News-Press from Fort Myers, Florida on March 14, 1999 · Page 9
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News-Press from Fort Myers, Florida · Page 9

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Fort Myers, Florida
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Sunday, March 14, 1999
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Page 9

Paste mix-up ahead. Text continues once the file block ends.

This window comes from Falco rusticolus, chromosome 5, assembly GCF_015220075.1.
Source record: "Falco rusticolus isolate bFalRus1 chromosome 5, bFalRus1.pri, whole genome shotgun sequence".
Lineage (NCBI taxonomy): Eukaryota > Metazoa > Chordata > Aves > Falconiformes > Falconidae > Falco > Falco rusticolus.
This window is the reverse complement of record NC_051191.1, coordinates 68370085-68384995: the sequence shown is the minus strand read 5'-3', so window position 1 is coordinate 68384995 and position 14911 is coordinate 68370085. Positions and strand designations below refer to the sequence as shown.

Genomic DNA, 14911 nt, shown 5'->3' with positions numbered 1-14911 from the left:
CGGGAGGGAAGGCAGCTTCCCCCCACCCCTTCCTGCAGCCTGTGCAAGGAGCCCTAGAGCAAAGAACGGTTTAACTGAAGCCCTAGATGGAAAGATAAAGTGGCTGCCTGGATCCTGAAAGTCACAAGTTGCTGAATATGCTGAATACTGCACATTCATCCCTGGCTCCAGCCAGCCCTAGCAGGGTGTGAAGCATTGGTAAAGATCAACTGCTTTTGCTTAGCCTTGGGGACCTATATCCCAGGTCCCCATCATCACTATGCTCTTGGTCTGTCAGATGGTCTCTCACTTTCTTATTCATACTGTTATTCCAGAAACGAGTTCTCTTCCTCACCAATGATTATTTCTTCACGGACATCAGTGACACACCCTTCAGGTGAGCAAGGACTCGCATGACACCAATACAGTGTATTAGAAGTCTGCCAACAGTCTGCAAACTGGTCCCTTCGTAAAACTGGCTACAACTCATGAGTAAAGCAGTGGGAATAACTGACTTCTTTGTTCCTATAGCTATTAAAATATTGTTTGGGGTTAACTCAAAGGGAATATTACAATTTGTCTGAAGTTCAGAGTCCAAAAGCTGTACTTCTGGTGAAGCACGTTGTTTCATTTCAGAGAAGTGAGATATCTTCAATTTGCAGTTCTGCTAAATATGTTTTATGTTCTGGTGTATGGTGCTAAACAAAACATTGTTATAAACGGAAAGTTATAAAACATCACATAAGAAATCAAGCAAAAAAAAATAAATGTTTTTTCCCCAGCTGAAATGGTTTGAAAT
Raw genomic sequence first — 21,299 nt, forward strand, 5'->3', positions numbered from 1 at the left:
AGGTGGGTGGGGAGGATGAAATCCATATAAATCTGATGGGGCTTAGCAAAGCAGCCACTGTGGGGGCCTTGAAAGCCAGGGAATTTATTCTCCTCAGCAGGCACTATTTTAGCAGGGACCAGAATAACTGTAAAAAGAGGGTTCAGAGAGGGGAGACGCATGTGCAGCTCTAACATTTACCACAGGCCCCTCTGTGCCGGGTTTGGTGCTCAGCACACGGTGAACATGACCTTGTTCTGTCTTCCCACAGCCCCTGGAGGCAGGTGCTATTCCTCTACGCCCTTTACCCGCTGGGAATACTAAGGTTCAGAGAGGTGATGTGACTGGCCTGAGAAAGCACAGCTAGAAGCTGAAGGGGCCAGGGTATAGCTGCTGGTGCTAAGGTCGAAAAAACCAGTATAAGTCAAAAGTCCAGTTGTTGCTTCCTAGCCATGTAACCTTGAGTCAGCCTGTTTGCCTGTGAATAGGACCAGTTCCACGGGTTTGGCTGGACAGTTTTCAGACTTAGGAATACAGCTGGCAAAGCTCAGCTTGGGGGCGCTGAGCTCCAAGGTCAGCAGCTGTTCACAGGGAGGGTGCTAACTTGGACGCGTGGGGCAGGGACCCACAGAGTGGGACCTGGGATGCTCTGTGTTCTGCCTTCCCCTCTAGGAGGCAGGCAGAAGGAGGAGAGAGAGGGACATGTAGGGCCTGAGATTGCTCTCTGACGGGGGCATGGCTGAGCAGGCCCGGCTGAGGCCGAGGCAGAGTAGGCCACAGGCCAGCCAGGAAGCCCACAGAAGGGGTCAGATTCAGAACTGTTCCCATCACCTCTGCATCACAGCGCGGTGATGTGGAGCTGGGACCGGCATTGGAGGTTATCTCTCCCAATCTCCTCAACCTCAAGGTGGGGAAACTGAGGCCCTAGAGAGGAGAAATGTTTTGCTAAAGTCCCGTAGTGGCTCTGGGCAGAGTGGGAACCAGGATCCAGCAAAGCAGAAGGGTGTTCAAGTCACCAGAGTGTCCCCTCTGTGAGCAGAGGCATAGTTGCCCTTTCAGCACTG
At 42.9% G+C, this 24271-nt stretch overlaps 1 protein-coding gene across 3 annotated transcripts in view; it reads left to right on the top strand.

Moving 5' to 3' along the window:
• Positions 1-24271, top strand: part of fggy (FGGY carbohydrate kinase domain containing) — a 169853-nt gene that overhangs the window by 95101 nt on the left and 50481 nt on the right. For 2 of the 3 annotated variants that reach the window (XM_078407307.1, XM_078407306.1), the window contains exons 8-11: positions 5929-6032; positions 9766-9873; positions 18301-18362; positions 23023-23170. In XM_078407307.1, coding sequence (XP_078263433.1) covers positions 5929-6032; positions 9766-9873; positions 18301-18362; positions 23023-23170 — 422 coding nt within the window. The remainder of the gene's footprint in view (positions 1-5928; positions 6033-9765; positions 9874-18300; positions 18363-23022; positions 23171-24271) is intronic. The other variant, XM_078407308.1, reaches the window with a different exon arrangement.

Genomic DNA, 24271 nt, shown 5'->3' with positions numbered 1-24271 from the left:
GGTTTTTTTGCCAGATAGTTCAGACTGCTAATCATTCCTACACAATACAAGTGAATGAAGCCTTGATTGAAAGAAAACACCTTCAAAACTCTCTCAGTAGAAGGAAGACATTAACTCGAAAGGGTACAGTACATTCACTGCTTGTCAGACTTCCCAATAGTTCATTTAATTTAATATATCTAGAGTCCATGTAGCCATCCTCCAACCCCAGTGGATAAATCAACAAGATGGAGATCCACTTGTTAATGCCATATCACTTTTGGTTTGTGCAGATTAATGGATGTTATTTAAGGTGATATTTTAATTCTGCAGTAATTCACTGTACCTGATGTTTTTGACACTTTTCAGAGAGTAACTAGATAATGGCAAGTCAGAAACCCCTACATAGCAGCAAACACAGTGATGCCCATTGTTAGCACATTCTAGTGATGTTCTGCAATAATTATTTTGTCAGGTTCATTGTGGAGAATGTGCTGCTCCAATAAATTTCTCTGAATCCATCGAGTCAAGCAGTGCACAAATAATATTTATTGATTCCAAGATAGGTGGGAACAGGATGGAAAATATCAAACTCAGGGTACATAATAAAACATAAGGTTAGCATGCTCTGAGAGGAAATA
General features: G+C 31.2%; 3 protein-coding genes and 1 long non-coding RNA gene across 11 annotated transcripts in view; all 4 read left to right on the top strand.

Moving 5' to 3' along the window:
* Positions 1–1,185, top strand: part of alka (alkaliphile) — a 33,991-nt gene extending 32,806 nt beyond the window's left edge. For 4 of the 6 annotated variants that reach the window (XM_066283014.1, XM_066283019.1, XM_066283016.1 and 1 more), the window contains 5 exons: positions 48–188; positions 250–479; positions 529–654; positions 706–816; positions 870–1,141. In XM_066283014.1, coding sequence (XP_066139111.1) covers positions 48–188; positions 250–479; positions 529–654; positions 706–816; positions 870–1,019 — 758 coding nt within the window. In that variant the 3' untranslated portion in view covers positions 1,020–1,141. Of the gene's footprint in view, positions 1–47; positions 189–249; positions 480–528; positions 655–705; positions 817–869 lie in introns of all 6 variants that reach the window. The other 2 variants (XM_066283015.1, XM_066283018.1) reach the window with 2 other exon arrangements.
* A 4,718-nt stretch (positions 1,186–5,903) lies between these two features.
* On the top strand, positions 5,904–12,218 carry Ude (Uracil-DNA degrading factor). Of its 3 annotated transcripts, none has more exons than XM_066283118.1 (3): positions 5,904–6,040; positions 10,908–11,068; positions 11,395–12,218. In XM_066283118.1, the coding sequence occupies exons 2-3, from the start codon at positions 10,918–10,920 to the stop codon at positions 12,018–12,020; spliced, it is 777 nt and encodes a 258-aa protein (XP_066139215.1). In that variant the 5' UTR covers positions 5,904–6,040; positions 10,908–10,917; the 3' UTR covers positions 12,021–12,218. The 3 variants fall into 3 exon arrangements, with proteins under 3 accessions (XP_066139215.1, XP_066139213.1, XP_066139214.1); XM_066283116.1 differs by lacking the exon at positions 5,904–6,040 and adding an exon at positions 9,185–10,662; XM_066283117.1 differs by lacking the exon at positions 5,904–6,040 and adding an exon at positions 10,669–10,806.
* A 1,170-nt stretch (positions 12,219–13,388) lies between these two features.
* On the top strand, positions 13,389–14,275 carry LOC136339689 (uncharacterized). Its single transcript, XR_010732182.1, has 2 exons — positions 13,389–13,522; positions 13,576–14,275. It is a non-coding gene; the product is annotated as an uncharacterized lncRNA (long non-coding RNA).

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NEWS-PRESS. SUNDAY, MARCH 14, 1999 9 A World War II CKIircn of ixr vzns roKiII Its ir3 FLORENCE ANDERSON, 73, Cape Coral, lived in Marengo, DL "I vividly remember Pearl Harbor, and I remember the rationing, the books we had to have. We would listen to the radio to get the news, and I remember the day the war ended. It was such wonderful, wonderful news. "My family was not affected that much by the war, though I lost a really dear friend, and we lost boys in my class in high school. We didn't find out right away. The news didn't travel like it does now. v "After the war, we started hearing about how some boys got killed and some got crippled. Then the boys came home and told about what they went through. They were still in their early 20s, but they'd been through hell. That was more of a shock than when the war was going on." WAR STATISTICS America's wars from the Civil War to the Gulf War Civil War i' Union ; :;. Battle deaths: 140,415 ;; Wounded: 281,881 ; Confederate i Battle deaths: 74,524 i Last Confederate veteran died J in 1958, age 112 ; Spanish American War I BaUie deaths: 385 . , Wounded: 1 ,CG2 I Last Spanish-American veteran ; died Sept. 10, 1992, age 106 ; World War I 1 Battle deaths: 53,513 ' Wounded: 204,002 ; Living veterans: 4,800 s . -. , ... - . World War II ! Battle deaths: 292,131 ' Wounded: 671 ,846 , I ' Living veterans: 6,319,000 Korean War Battle deaths: 33,667 i ; Wounded: 103,284 . Living veterans: 4,179,000 Vietnam War .! Battle deaths: 47,393 Wounded: 153,363 Gulf War i Battle deaths: 148 . I l: Wounded: 567 J SOURCE; The 1 999 World Almanac ! i SHELDON L. SNEEDNews-Press . , ., i - . ROBERT VAHRENHORST, 68, Cape Coral, lived in St Louis "I looked upon the war as the bulk of the nations being together to stand up to a tyrant lnere was rationing. A lot of people were working a lot of hours in defense-related industries. A lot of people had husbands, fathers, sons and daughters in the service. . Everyone was pulling together during that period. Everyone saw the reason and rationale for the effort I'm sure there were some who thought we erred when we entered the war, but I feel they were in the minority." DOMENIC CTVTTELLA, 70, North Fort Myers, lived in BromalL Pa. ."We knew just what we read in the paper and heard from friends. We had gas rationing and food rationing early in the war. "Everybody was behind it. They made all these factories and plants tor the military to produce arms and weapons. People donated. People bought bonds everybody was buying bonds. "Sometimes you'd see in the paper about someone you knew who was wounded in action or killed in action. . "After the war, I had a couple of friends who talked about being at D-Day, and I had a cousin on Iwo Jima, and he said it was terrible. He couldn't take a step without stepping on a body. I don't think we realized. We thought it was terrible, but we didn't realize how bad it really was." iw? ; --ri t WILLIAM HAGEN, 34, Alva Middle School teacher "We look back on World War II as one of the major wars of all time because it N J oa uui mg a nine - when Adolf Hitler was coming to power, seizing countries upon countries. It was a time of grave threat to Americans even though it was not fought on American soil. "When you look at all wars, if you use sports terms: During the years of World War II, we were at our best, and we had our run at greatness. If you pick our all-time greatest performance, that was it." ' RANDY WAYNE WHITE, 49, Pine Island, novelist "World War II illustrated the best I .... 'i of the American spirit It was a bril liant generation, defined by its unity, courage and big-band style. "Representative are Clark Gable and Ted Williams. They abandoned hugely successful careers to fight, as did tens of thousands of others. Compare their conduct with the sniveling, adolescent behavior of a Dennis Rodman or a Bill Clinton, and it's no wonder that we admire the World War II generation." LOUISE TAYLOR, 40, Fort Myers, teacher "My father was in the Navy in World War II, on a destroyer, the mighty Mustin. He was the ship's doctor. My parents met during " War left lasting mark on U.S By KEVIN L0LLAR News-Press staff writer As World War II came to an end, 20-year-old Sgt. Gateley Daniel was at the Elbe River, America's deepest advance into Germany. Daniel, now a retired lieutenant colonel living in Fort Myers, had fought across Europe with the 82nd Airborne Division and says the war changed the United States forever. "Those of us who survived came back and led this country to the greatest boom in history," he said. "And we did it through such things as the G.I. Bill." World War II was a struggle against tyranny, but the effects of the war are still being felt throughout American society. One of the most important factors contributing to the change was the G.I. Bill of Rights, which offered veterans a package of benefits, including free college education. "The war pulled the United States out of the Great Depression," said Michael Gannon, University of Florida emeritus professor in history. "But if any one factor placed the United States on a trajectory of economic expansion, it was the G.I. Bill, which enabled so many to attend college and enter the job market with skills not seen before." Post-war America also experienced a great movement from cities to the suburbs. America had become more urban during the Depression, when many Americans who couldn't make a living in rural areas moved to the cities. "Suburbia developed because so 'rJ IM- r V . Y I: - Special to the News-Press CIVIL RIGHTS SPARK: World War II raised the ire of minorities about how they were treated in society. Rosa Parks (right) was one black woman who decided in the 1950s she wouldn't be shunted to the back of the bus. World War II, and I remember my mother telling stories about how it was to see father on leave because he brought things they couldn't get like sugar and bacon. She talks about the music of that era, the style of entertainment and clothing. "So it has an air of romance to me. Although I know it was a time when millions of people were being killed, a time of the Holocaust my memories have a more romantic bent. "I have in my possession V-mails from my dad, written when he was deployed in the South Seas, and I get a tear in my eye when I read those. Those notes were sweet and loving. There was no mention of death and destruction, just working together toward the common good and coming home as soon as possible." many people with Veterans Administration home loans were able to buy houses," Gannon said. "After World War II, people moved from the city to the suburbs. Suburbia became a way of life. Maybe something good can be said for the suburban movement, but it's sad, too, because it led to the death of inner cities across the country." Also sparking the move to the sub urbs was the interstate highway system, started in the Eisenhower administration in 1956 as a way to shuttle American troops across the country efficiently. Eisenhower modeled the interstate system after the German autobahn, which was constructed under Hitler as a military highway system. As the country rushed to the suburbs, the idea of the nuclear 66 American family developed: Father worked out of the home, mother kept house and had a hot meal ready at the end of the day, while two or three children participated in a wholesome home life. For two decades after the war, perfect families cavorted across America's television screens, beginning with "Mama," which appeared in 1949, and continuing through such programs as "The Adventures of Ozzie & Harriet," "Father Knows Best," "The Danny Thomas Show" and "Leave it to Beaver." The ideal family grew in part from another repercussion of the war: The Communist scare and McCarthy era, said Valerie Smith, a sociology professor at Florida Gulf Coast University. "The country was trying to look for those things that were good, to set ideals, to counter what was really happening," Smith said. "Unfortunately, the ideal was not the reality: 2.5 children and that kind of foolishness. "It was important for the media to promote those ideals, so we had things like "The Donna Reed Show,' and people said, 'This is the perfect family. Look, they live in the suburbs.' Everybody wanted to live in the suburbs and have 2.5 children. If you didn't, something was wrong with you." World War II also created a rising discontent among minorities and a greater desire for racial equality, Smith said. "It was a situation where people went overseas and fought for the rights and freedoms of other people, Those of us who survived came back and led this country to the greatest boom in history. Gateley Daniel, retired lieutenant colonel 95 and when they got home, they said, 'Wait a minute. We can go die for . freedom, but we can't get it here,'" Smith said. "They thought things would be different when they got home, but they weren't." . America went to war to fight tyranny, and, through incredible courage and sacrifice, the country's armed forces crushed the greatest threat the free world has ever known. When the job was done, veterans returned to the United States to find the nation beginning a new age of development, of which they were both the parents and the children, a "The Second World War placed us at the head of any nations that aspired to world leadership," Gannon said. "We were an industrial power before the war, but at the conclusion, we were in a position of industrial and economical leadership unparalleled in the history of humankind." T Groundbreaking Retirement News From Construction llaS Berlin Construction of Oakmont at The Woodlands is now underway and our new championship golf course will be ready to play when Oakmont is completed. Very, soon The Woodlands at Shell Point will The Woodlands become die most desirable retirement address in Soudiwest Florida. A v - w V Shell poi NT The Woodlands Highlights Colt Nature and Personal Growth For more than 30 years, Shell Point has led the way in gracious retirement living and continuing lifecarc, yet rarely in those 30 years have we introduced residences that have been received with as much enthusiasm as those at The Woodlands. The Woodlands provides a wide choice of luxurious independent-living residences with dramatic views of the Barrier Islands, nature recreational facilities as well as the Village Church. Secure and private, The Woodlands also features nature preserves, grcenways and lakes and is ideal for those who enjoy an active outdoor lifestyle that includes boating, fishing, sailing, golf, tennis, a complete health club, heated swimming px)ls and miles of walking trails. Ill preserves, the Caloosa-hatchee River and the golf course and nearby will be new state-of-the-art health care and We Guarantee You'll Love The Woodlands We're so sure you're going to love living at The Woodlands we'll guarantee it. Just select your residence and get guaranteed access to care now, plus our 100 money back guarantee. Skilled nursing care is immediately available SHELLPOINT 1 .':rv.lT-v 'ft - 1 even before moving in and we guarantee a 100 refund of the entrance fee for one full year of residency. A Few Premium Residences Remain Several of our most attractive residences are still available but in the next few weeks these remaining residences will be sold. So, if you would like " to live the uncqualcd Shell Point lifestyle, you must act quickly, ricase call soon to arrange to be our guest at a complimentary continental breakfast and tour of Shell Point. Welcome Center hours are 8 a.m. to 4 p.m., Monday through Friday. r a 4 FOtIM MOilKINH OPPOfll UNIFY Secure Tour Tomorrows Today A Continuing Care Community 15000 Shell Point Boulevard, Fort Myers, Florida 33908 941-466-1131 or 1-800-780-1131 www.shcllpoint.org SIxtlPointisaMnprofitminimyofWjeGmstian&Missiomry